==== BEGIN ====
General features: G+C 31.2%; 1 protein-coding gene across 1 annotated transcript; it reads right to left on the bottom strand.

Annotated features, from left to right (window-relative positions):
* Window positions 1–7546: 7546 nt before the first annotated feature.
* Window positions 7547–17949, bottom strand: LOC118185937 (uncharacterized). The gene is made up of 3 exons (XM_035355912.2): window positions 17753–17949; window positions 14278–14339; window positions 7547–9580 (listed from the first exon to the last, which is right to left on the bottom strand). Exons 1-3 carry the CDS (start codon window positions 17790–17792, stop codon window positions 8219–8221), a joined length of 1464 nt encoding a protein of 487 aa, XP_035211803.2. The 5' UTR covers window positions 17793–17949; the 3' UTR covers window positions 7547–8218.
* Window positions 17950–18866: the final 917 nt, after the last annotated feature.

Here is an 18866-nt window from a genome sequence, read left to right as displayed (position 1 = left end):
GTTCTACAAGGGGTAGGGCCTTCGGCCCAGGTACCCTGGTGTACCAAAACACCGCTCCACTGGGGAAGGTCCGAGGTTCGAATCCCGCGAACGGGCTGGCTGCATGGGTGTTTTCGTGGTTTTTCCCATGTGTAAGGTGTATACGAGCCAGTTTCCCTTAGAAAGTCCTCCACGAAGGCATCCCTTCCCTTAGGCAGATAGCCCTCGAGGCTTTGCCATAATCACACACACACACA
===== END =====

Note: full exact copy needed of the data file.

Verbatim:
General features: G+C 31.2%; 1 protein-coding gene across 1 annotated transcript; it reads right to left on the bottom strand.

Annotated features, from left to right (window-relative positions):
* Window positions 1–7546: 7546 nt before the first annotated feature.
* Window positions 7547–17949, bottom strand: LOC118185937 (uncharacterized). The gene is made up of 3 exons (XM_035355912.2): window positions 17753–17949; window positions 14278–14339; window positions 7547–9580 (listed from the first exon to the last, which is right to left on the bottom strand). Exons 1-3 carry the CDS (start codon window positions 17790–17792, stop codon window positions 8219–8221), a joined length of 1464 nt encoding a protein of 487 aa, XP_035211803.2. The 5' UTR covers window positions 17793–17949; the 3' UTR covers window positions 7547–8218.
* Window positions 17950–18866: the final 917 nt, after the last annotated feature.

Here is an 18866-nt window from a genome sequence, read left to right as displayed (position 1 = left end):
GTTCTACAAGGGGTAGGGCCTTCGGCCCAGGTACCCTGGTGTACCAAAACACCGCTCCACTGGGGAAGGTCCGAGGTTCGAATCCCGCGAACGGGCTGGCTGCATGGGTGTTTTCGTGGTTTTTCCCATGTGTAAGGTGTATACGAGCCAGTTTCCCTTAGAAAGTCCTCCACGAAGGCATCCCTTCCCTTAGGCAGATAGCCCTCGAGGCTTTGCCATAATCACACACACACACA